Aaron Wong History and Development of the Periodic Table Period 11 The most basic arrangement of the periodic table was in 1649. By this time, many elements have been known….
Science Periodic Table Essay
The Periodic Table The periodic table has been updated all throughout history. Elements have been around us since the beginning of time. Elements, such as gold and silver, are examples of these elements that have been known for centuries. The periodic table allows us to see the elements in their families so we can understand what properties they have. It also allows us to see the atomic number, atomic mass, and the symbol of the element. The periodic table is a source of knowledge that is still being updated as of this day.
That is why the periodic table is such a valuable resource. In ancient times, the elements gold and silver were discovered. Another element that was known at this time was copper. The Greek philosopher, Aristotle said that all elements were made out of these four “roots. ” The philosopher, Plato, renamed the “four roots” earth, fire, water, and air. Although they introduced the concept of elements, they did nothing to advance the nature of the matter, which matter is made of. The age of enlightenment was a big adventure for the science world.
Hennig Brand was the first person recorded to have discovered a new element. He was a German merchant who went bankrupt, while trying to discover the Philosopher’s Stone. The Philosopher’s stone was a mythical object that was supposed to turn inexpensive base metals into gold. He experimented with distilling human urine until he finally obtained a white substance which he named phosphorous in 1649. Brand did not go to the public with his discovery until another scientist named Robert Boyle rediscovered it and took it to the public.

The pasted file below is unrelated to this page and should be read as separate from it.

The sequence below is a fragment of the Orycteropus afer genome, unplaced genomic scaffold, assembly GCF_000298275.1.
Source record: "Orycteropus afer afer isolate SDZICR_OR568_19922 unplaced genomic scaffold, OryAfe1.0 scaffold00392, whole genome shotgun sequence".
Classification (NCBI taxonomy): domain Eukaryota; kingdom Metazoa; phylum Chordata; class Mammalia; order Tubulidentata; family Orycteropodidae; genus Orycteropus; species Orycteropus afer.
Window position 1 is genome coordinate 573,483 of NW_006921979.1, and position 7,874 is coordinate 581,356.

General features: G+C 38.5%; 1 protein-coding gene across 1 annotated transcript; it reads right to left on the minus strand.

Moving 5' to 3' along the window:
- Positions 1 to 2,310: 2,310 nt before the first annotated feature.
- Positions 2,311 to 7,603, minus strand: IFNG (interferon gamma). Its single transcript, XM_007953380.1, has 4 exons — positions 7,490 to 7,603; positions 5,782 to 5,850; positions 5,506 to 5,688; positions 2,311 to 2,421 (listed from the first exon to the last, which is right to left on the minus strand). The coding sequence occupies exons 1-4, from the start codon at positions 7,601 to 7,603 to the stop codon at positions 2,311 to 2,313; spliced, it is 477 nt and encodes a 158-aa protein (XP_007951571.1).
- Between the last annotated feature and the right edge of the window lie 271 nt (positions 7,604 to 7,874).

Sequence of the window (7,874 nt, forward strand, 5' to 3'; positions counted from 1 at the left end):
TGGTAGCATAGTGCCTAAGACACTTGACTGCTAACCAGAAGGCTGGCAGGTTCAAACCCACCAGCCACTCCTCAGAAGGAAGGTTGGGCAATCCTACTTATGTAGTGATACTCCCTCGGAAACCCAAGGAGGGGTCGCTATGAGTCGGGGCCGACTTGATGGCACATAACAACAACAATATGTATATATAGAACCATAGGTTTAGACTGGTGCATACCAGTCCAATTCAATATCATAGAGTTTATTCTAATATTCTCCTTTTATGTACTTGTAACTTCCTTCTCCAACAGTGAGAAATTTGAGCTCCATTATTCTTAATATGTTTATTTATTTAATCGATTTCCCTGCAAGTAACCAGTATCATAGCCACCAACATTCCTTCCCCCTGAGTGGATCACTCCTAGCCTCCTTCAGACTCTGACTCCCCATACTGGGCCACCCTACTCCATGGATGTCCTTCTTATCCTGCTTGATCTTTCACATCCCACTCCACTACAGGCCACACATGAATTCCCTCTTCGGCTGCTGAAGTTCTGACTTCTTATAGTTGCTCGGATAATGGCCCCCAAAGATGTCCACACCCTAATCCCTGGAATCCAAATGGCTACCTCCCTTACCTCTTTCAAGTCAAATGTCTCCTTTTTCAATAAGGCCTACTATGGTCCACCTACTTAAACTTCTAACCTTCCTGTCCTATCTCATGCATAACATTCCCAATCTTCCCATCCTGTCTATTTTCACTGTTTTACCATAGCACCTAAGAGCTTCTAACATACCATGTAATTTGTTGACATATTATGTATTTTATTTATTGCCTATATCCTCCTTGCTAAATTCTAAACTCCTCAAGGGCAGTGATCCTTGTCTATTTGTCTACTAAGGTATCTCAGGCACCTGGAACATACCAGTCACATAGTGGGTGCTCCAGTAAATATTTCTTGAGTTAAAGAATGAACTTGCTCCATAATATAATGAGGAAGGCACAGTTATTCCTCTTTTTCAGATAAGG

In 1661, Boyle defined an element has a substance that cannot be broken down by chemical means. Antoine Lavoisier developed the first chemistry textbook. This included the elements oxygen, nitrogen, hydrogen, phosphorous, mercury, zinc, and sulfur. Lavoisier’s descriptions of the elements only classified elements as metals or non-metals. Johann Dobereiner began to classify the elements in triads. These elements that belong to these triads had properties that were similar to each other. A few of these triads are as follows: 1.
Chlorine, bromine, and iodine 2. Calcium, strontium, and barium 3. Sulfur, selenium, and tellurium 4. Lithium, sodium, and potassium. With all these triads, the atomic mass of the second element was almost exactly the average of the atomic weights of the first and third elements. By 1869, 69 elements had been discovered. Alexandre Chancourtois was the first to notice the periodicity of the elements. Similar elements seemed to occur at regular intervals when they were arranged by their atomic mass. He created an early version of the periodic table.
He called it the telluric helix. When the elements were arranged on a cylinder by order of the increasing atomic mass, Chancourtois could tell that the elements with similar properties lined up vertically. He published this work in 1862, but there was little to go on. In 1865, John Newlands classified 56 elements that had been discovered previously into eleven groups based on similar physical properties. Newlands said that many pairs of similar elements existed differed by some multiple of eight in atomic number.
Dimitri Mendeleev created the periodic table that we use today. He arranged the elements by their atomic mass and noticed that they lined up with the elements that had similar properties with each other. He also noticed that when they were arranged in this way, the valences lined up as well. When he published his table in 1869, it had many advantages. This table is more widely used in today’s time. The discovery of the periodic table is also the discoveries of the elements.
As the elements were discovered, they were added to the periodic table. Since the beginning of time, more elements have been discovered. The most recent was ununpentium. It was discovered in 2011. As anyone can see the periodic table is continuing to grow and develop. It is a child of the elements. As each element is named, the periodic table grows. The periodic table will always be an ongoing process and the updating of it will never end. That is because new elements are discovered every day!